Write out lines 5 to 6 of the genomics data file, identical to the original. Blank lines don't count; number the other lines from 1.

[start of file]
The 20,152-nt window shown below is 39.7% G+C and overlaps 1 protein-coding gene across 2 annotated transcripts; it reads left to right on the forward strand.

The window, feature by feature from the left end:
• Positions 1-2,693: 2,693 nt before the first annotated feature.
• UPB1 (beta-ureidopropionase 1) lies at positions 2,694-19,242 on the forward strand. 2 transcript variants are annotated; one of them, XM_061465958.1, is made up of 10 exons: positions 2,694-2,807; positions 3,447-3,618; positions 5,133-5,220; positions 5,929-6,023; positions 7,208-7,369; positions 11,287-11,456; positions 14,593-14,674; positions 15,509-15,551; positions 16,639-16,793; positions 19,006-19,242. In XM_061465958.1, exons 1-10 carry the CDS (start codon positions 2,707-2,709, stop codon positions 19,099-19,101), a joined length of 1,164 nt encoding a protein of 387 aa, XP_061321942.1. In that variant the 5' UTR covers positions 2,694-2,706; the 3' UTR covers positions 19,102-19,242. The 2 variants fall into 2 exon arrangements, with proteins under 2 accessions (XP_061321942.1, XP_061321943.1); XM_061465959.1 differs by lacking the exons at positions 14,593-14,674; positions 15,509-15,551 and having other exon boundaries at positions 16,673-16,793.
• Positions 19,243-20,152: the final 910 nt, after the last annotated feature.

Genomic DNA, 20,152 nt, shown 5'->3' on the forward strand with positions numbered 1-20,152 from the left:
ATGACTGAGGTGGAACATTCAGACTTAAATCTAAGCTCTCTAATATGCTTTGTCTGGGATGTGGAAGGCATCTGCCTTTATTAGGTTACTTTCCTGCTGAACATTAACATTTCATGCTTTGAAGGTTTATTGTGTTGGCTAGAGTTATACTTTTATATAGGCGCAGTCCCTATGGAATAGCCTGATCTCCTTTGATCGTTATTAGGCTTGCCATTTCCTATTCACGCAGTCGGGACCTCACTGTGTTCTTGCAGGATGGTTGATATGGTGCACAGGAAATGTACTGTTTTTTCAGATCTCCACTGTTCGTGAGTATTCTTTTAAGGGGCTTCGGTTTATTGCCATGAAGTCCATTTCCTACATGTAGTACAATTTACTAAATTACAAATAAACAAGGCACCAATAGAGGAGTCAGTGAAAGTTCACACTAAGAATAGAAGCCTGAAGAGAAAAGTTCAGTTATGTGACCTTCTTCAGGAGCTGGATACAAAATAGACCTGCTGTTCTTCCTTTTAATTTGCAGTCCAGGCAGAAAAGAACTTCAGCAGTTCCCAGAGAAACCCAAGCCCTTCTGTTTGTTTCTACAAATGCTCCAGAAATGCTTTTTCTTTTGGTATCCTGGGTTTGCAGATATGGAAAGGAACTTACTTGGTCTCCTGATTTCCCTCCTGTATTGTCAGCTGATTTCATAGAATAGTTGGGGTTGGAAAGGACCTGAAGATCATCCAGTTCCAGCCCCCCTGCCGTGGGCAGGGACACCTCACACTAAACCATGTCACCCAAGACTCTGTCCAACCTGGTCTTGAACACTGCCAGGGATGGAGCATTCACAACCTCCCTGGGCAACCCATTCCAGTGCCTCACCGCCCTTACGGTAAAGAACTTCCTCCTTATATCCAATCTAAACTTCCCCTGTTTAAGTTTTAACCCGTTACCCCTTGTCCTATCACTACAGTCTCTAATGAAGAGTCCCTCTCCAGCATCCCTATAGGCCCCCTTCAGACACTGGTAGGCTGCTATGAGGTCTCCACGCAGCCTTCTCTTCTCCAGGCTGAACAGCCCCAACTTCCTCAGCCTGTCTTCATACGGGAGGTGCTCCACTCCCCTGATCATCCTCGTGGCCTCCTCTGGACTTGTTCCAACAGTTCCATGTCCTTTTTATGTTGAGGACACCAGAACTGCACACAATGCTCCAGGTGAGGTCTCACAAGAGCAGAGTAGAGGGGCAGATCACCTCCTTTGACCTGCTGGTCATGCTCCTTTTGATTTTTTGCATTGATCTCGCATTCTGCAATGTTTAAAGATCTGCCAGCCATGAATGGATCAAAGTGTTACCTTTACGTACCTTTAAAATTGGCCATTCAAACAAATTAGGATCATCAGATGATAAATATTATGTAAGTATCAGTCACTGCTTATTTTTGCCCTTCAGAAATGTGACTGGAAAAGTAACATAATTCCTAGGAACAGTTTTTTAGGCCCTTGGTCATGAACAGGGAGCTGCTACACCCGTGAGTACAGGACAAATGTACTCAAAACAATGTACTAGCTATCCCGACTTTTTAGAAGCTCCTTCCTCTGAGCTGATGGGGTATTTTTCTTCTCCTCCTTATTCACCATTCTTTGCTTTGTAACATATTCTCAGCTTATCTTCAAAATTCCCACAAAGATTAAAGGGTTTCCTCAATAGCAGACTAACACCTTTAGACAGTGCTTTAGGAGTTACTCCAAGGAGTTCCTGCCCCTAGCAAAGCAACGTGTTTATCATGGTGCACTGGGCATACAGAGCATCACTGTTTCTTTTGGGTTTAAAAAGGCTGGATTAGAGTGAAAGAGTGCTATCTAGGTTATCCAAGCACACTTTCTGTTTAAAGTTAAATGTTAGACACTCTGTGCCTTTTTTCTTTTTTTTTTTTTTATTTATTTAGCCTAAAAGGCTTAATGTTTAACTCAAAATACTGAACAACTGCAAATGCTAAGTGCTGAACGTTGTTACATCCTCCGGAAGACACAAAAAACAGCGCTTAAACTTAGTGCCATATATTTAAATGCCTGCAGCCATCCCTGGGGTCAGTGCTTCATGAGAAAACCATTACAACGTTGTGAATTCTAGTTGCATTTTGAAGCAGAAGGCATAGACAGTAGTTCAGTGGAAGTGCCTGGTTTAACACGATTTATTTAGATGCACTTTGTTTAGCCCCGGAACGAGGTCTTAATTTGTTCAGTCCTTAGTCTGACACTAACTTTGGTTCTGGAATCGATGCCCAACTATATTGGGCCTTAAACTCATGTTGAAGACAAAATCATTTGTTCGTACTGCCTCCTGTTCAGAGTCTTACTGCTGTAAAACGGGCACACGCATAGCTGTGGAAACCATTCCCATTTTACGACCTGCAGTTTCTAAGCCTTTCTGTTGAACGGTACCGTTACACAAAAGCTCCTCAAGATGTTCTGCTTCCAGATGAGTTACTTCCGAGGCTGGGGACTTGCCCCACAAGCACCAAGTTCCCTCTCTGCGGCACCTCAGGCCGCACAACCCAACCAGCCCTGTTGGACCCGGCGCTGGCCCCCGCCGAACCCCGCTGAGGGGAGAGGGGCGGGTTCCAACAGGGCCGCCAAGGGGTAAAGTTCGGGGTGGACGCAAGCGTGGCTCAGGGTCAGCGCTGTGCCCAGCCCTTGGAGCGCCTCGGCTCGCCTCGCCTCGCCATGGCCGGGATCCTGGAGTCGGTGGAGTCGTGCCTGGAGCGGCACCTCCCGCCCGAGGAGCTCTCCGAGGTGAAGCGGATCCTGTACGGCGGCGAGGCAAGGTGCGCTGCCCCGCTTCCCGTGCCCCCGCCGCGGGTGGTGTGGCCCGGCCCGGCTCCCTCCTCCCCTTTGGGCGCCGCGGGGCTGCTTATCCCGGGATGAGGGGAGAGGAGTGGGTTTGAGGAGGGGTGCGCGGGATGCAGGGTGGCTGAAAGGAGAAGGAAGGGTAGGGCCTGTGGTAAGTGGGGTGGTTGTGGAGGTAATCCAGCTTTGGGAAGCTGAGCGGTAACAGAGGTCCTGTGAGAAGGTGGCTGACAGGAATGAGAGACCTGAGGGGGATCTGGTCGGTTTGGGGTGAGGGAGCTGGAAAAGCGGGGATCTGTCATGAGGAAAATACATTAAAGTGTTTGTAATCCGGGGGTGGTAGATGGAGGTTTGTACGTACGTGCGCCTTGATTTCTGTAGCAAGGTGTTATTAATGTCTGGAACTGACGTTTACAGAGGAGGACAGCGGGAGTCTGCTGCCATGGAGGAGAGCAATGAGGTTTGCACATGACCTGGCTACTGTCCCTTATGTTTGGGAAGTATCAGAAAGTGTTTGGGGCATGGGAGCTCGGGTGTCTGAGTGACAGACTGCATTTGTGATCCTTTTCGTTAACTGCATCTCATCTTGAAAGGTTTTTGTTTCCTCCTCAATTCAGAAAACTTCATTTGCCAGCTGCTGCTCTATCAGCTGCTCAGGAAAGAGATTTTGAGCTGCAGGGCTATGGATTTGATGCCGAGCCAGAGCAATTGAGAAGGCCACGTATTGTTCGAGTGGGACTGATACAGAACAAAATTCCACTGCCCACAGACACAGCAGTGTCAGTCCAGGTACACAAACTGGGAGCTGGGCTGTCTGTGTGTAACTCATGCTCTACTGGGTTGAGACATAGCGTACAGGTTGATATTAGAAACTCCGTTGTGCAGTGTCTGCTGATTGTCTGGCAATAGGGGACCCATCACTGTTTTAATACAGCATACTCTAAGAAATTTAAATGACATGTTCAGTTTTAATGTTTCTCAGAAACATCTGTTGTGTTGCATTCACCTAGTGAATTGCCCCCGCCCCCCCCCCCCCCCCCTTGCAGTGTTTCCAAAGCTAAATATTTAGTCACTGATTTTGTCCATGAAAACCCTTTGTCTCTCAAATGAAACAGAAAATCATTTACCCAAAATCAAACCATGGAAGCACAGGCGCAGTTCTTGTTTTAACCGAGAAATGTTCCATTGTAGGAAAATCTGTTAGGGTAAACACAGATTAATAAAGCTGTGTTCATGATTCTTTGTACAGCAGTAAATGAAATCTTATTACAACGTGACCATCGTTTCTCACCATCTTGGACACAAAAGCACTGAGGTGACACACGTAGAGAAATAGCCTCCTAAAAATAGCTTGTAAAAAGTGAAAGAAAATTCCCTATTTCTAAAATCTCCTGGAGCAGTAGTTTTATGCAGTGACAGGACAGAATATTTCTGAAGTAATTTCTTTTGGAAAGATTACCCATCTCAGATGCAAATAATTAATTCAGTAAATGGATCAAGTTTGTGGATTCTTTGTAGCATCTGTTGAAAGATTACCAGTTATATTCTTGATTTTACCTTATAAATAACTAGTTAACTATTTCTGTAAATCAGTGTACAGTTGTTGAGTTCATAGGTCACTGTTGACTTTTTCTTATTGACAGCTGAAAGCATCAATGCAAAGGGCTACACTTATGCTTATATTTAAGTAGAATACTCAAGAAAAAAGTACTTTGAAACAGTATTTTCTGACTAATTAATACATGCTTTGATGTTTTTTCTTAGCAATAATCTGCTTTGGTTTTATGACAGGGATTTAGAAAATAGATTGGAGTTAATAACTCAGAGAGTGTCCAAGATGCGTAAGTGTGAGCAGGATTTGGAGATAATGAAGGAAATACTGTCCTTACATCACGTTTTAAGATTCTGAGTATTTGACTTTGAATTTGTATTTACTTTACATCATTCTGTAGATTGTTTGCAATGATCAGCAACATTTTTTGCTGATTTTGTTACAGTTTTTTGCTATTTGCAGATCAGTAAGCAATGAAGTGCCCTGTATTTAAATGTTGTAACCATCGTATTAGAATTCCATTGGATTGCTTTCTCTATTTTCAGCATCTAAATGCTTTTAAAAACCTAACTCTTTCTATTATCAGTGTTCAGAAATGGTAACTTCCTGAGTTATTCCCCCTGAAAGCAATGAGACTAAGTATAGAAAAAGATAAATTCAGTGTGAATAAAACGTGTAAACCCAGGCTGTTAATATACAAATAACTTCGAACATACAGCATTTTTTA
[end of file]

• Positions 19,243-20,152: the final 910 nt, after the last annotated feature.

Genomic DNA, 20,152 nt, shown 5'->3' on the forward strand with positions numbered 1-20,152 from the left: